After 9/11, President Bush wanted to go to war against Iraq in the worst way. Two new reports suggest that's exactly what he did. The indictments of administration policy -- one from an in-house watchdog, the other from a Senate committee -- offer a depressing postmortem on the Bush administration's blunders and an instruction manual in reverse for Barack Obama.
"Hard Lessons: The Iraq Reconstruction Experience," a draft report by the administration's special inspector general for Iraq reconstruction, was published this month by the New York Times. It explains how "blinkered" prewar planning and mistakes by U.S. occupation officials and military leaders undermined "the largest foreign reconstruction effort undertaken by the United States since the Marshall Plan."
The report revisits some familiar ground. It isn't newsthat the effort to rebuild Iraq was upended by the hasty dissolution of Iraq's armed forces and the exclusion from political life of former members of the Baath Party. Its contribution is to dramatize in almost novelistic detail these and other examples of mismanagement, lack of coordination and wishful thinking. For example, former Secretary of State Colin L. Powell is quoted as complaining that, in the months after the March 2003 invasion, the Pentagon "kept inventing numbers of Iraqi security forces -- the number would jump 20,000 a week!"
The "hard lessons" the report commends to Obama seem common-sensical in retrospect: Don't attempt an elaborate reconstruction program in an insecure environment. Attract and retain qualified employees and contractors. Ensure that the host country will endorse and help implement reconstruction efforts. To which must be added: Don't terrorize the residents of the society you aim to rebuild.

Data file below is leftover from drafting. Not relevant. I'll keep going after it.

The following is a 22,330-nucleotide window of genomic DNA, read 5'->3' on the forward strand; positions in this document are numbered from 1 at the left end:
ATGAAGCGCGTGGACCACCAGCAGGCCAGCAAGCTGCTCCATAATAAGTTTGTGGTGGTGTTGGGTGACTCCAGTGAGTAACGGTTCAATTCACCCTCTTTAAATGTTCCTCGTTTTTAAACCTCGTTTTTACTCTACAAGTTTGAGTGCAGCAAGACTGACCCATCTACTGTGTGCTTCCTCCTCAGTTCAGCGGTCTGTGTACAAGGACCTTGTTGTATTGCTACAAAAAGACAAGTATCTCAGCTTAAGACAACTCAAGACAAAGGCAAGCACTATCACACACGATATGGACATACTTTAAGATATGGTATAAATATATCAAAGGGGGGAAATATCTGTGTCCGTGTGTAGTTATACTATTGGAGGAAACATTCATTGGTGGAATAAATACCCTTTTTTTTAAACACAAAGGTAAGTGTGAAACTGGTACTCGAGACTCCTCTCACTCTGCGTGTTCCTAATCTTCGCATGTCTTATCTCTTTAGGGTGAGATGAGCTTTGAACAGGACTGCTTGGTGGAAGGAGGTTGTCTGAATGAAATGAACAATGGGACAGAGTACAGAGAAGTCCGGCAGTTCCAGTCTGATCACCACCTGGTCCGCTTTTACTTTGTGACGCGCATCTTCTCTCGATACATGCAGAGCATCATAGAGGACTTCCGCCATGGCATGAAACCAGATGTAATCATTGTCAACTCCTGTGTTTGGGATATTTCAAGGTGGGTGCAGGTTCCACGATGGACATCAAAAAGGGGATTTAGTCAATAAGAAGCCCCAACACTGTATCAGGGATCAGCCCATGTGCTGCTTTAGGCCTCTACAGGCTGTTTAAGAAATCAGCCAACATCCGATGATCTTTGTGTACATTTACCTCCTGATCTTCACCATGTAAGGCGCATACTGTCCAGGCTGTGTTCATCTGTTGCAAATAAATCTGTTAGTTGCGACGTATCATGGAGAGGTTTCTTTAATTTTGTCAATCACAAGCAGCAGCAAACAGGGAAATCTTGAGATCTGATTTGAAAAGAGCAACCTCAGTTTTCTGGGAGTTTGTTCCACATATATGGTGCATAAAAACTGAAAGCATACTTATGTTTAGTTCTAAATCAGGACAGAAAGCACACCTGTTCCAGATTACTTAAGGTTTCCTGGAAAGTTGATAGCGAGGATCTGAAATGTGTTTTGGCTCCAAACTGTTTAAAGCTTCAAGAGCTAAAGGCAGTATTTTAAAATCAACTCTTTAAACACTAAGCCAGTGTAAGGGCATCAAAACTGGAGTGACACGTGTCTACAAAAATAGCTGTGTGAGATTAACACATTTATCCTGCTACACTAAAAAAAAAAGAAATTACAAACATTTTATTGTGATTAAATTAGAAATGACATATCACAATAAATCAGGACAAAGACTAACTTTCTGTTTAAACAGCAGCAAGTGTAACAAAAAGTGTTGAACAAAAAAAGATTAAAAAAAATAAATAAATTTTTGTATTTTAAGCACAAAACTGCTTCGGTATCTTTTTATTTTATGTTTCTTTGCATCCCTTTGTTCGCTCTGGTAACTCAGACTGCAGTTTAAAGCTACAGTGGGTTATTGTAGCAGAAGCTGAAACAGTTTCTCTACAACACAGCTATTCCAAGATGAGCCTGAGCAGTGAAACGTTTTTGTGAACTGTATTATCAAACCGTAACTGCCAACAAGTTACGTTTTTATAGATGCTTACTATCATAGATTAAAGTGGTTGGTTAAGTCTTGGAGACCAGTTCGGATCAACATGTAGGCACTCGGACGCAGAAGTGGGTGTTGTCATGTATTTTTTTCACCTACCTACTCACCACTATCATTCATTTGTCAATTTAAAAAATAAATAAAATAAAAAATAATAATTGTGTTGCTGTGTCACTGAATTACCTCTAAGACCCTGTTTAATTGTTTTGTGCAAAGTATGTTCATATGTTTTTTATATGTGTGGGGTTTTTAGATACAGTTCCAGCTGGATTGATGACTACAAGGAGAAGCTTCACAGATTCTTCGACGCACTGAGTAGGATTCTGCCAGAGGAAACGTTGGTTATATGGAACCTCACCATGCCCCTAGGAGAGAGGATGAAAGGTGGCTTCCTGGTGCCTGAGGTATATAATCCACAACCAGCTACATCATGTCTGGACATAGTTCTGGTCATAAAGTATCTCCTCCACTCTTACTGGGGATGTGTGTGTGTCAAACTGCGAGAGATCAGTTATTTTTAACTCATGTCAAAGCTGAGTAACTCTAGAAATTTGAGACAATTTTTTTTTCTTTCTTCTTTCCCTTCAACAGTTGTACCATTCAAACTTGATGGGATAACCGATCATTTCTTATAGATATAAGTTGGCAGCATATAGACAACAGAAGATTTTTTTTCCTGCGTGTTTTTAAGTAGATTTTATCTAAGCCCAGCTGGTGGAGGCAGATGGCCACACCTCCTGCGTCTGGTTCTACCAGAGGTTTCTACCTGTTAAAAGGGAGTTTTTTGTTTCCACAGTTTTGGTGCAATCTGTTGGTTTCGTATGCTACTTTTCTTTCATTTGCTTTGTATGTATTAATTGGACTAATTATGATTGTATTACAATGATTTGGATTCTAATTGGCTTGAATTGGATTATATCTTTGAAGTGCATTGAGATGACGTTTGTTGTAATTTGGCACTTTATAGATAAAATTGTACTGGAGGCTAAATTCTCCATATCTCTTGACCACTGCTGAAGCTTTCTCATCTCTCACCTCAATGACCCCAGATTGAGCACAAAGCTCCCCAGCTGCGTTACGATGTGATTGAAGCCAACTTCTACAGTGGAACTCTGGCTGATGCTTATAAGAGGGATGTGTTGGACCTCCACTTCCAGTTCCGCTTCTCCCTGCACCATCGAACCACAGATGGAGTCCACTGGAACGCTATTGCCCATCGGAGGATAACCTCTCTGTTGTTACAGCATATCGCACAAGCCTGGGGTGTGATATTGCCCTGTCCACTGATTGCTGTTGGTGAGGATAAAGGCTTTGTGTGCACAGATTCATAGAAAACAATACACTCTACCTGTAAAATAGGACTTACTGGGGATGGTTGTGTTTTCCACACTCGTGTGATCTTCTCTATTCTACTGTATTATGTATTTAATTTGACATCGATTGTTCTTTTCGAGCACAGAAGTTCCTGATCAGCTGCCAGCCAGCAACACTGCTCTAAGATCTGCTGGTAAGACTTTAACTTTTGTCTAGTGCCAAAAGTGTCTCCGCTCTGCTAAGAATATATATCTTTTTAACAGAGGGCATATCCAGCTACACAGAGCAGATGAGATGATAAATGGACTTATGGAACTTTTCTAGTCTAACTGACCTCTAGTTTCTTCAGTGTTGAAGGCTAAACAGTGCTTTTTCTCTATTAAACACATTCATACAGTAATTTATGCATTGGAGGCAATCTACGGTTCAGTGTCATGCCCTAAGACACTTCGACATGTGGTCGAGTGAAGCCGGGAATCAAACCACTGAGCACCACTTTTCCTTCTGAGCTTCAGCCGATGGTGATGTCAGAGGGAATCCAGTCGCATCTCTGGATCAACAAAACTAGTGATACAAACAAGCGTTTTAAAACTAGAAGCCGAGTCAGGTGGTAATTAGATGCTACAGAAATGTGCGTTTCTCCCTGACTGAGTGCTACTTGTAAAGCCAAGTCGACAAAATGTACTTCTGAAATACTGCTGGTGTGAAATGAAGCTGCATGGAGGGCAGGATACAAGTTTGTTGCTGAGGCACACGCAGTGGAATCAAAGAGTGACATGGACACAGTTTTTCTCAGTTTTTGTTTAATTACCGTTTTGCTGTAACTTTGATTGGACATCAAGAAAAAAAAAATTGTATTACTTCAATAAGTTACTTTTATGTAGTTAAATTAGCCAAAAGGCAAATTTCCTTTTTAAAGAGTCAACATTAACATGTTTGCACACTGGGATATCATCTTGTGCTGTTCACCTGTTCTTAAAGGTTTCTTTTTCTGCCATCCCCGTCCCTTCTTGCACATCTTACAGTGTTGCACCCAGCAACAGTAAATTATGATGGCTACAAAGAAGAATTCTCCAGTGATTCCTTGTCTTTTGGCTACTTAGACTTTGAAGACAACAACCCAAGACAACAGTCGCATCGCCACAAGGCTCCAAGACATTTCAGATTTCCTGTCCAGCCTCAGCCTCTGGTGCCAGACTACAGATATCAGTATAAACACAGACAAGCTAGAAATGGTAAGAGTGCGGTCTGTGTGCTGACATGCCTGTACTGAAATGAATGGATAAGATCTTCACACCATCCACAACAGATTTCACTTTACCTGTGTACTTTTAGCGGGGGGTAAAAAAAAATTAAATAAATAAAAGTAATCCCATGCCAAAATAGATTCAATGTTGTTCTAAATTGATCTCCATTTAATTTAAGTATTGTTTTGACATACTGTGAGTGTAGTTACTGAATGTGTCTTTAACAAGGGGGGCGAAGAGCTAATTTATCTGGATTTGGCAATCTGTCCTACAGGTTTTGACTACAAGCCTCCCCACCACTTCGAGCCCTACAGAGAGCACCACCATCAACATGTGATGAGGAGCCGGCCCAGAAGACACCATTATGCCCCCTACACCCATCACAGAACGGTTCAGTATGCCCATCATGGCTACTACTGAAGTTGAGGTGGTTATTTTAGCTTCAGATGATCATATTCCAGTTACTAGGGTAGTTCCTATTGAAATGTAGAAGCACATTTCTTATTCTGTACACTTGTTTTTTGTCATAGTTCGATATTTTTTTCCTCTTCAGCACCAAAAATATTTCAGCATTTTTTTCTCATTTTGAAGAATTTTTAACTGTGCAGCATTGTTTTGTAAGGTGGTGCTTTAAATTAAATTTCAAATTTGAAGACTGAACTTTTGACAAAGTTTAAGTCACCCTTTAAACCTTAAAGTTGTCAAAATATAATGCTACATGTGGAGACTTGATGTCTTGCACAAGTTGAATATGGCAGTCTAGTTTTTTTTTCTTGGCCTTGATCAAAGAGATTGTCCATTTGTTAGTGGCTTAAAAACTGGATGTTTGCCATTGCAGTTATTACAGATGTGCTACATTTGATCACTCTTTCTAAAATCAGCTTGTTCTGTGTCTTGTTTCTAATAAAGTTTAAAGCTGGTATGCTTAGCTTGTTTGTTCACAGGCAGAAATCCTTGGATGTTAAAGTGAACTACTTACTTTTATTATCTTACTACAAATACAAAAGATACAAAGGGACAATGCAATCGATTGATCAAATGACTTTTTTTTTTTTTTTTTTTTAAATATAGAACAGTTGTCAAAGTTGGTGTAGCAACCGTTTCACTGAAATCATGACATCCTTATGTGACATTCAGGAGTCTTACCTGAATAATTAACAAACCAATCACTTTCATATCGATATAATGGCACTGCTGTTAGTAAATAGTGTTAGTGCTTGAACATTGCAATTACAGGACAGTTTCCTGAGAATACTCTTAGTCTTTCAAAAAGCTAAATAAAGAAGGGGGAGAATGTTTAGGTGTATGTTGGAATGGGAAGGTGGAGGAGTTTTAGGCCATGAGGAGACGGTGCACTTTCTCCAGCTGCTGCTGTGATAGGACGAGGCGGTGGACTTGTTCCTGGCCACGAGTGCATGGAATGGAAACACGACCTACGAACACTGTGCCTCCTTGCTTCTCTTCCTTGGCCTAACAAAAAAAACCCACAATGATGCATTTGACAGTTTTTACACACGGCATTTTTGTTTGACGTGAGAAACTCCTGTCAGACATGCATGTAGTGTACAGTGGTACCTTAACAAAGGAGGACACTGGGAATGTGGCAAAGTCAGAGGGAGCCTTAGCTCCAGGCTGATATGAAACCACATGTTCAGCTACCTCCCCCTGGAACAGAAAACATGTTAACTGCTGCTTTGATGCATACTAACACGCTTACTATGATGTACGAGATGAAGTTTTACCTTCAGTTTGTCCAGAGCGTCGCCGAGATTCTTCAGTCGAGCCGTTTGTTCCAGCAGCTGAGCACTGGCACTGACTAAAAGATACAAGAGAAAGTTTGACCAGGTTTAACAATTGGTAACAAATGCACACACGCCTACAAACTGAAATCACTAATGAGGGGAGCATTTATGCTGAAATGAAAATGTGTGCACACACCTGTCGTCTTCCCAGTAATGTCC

That last lesson is at the center of the "Senate Armed Services Committee Inquiry into the Treatment of Detainees in U.S. Custody." It documents how "alternative" interrogation tactics such as forced nudity, stress positions and the use of dogs for intimidation "migrated" from Guantanamo Bay to Afghanistan to Iraq. One result was the abuse of prisoners at Abu Ghraib. The report lays the blame on Secretary of Defense Donald H. Rumsfeld and other officials who "conveyed the message that physical pressures and degradation were appropriate treatment for detainees in U.S. custody."
Obama, who opposed the war in Iraq, might seem an unlikely audience for these cautionary tales. But he inherits from Bush a military and -- yes -- a nation-building mission in Afghanistan that could expand under his watch. As for torture, he already is receiving advice from those who believe that he will have to respond to terrorism there and elsewhere with brutality. He should add these documents to his pre-inauguration reading list.